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McIlduff-Seifert victorious in close election

Megan O'Neil | Wednesday, January 25, 2006

Propelled by strong leadership experience and a wealth of specific proposals, junior Susan McIlduff and sophomore Maggie Seifert were elected Saint Mary’s student body president and vice president in a close election Monday.

The winning ticket garnered 287 votes, or 54 percent, while their opponents, junior Amanda Shropshire and sophomore Annie Davis, earned 236 votes, or 44 percent. A total of 532 students voted, representing 36 percent of the student body, a statistic comparable to last year’s 38 percent voter participation. There were nine abstentions.

The candidates were not allowed to campaign Monday as students cast their votes from 8 a.m. until midnight and had to wait until the outcome was announced Tuesday at 8:45 a.m.

“I was extremely excited, I felt as though a week of hard work had paid off,” McIlduff said.

McIlduff and Seifert, along with their opponents, spent the last week knocking on doors, distributing fliers and answering students’ questions on everything from their definition of a Saint Mary’s woman to how they intend to communicate with the student body.

“The campaign was very intense but it was extremely fun to go around and meet all the Saint Mary’s women,” Seifert said. “I got to know a little more about Saint Mary’s and all the different women who are on campus. It was hard work, and I am happy I did it.”

At the top of the winning pair’s campaign platform was their intention to make detailed course requirements available to students before they enrolled in a class and to simplify the add and drop process. McIlduff and Seifert also promised to ensure a strong student voice in the vice presidential search committees as the College seeks to replaced Vice President and Dean of Faculty Pat White and Vice President of Student Activities Linda Timm.

McIlduff, who currently serves as student body vice president and was chief of staff under student body president Sarah Catherine White last year, was able to highlight her extensive leadership roles on campus as she encouraged students to vote for her.

Seifert said she received warm congratulations from friends and family, including her two older sisters, one of whom served as Saint Mary’s student body president during the 1998-99 academic year.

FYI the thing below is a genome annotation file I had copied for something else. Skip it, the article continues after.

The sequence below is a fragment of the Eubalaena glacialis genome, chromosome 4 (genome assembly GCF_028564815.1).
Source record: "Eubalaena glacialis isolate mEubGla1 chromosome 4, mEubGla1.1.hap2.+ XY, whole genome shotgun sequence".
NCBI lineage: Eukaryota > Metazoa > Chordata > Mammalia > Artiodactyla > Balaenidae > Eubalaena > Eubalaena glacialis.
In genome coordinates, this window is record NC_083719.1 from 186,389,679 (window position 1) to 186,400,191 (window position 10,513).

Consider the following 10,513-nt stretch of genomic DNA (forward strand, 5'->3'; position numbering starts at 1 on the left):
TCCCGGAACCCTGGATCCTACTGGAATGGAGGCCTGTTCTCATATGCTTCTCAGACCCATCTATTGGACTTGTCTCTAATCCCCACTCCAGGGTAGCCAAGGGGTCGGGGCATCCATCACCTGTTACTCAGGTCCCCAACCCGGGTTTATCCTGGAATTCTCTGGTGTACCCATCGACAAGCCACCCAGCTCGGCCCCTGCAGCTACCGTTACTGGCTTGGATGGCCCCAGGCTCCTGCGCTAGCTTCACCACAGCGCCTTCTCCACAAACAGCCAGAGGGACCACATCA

“I was really excited and grateful to be elected vice president of the Saint Mary’s student body,” Seifert said. “I am excited to get started accomplishing everything on our to-do list.”

Both McIlduff and Seifert expressed admiration for Shropshire and Davis and said they hope the women will participate in student government in some capacity next year.

“Amanda and Annie have worked extremely to make Saint Mary’s a better place … and it was extremely evident throughout the campaign,” Seifert said.

The timing of the election, which took place exactly one week after the first day of class of the new semester, caused some grumbling on campus. With an extra week of winter break this year, the vote seemed to arrive even earlier and give students little time to weigh in on the candidates.

Elections commissioner Danielle Lerner said it is the responsibility of the elections commissioner to sit down with Student Activities Director George Rosenbush and schedule the elections in such a way that allows for the student body elections, Student Diversity Board (SDB) elections and Residence Hall Association (RHA) elections all to take place before board turnover.

Having the presidential-vice presidential election so early has its pros and cons, Lerner said, but ultimately it was a success.

“Since it was the first week back, we hoped that most students would not be too busy to participate in election activities and it would also give the candidates a chance to campaign without having dozens of other academic commitments,” Lerner said. “Overall, I think the election went well. We had minimal complaints, and each ticket took extra care to avoid any violations.”

Despite the quick timing of the election, McIlduff said she was impressed by student response as she canvassed the campus and said she is looking forward to turnover on April 1.

“We felt as though everyone was engaged,” McIlduff said. “It was the first week back, and everyone was a little shocked that it was so soon.”

Any change in the elections scheduling would be up to the next elections commissioner, Lerner said.

“As of now, we are looking forward to the Student Diversity Board and Residence Hall Association elections on February 13 and the class elections on February 20,” Lerner said. “We encourage all students to stay informed and continue casting their votes for next year’s student leaders.”

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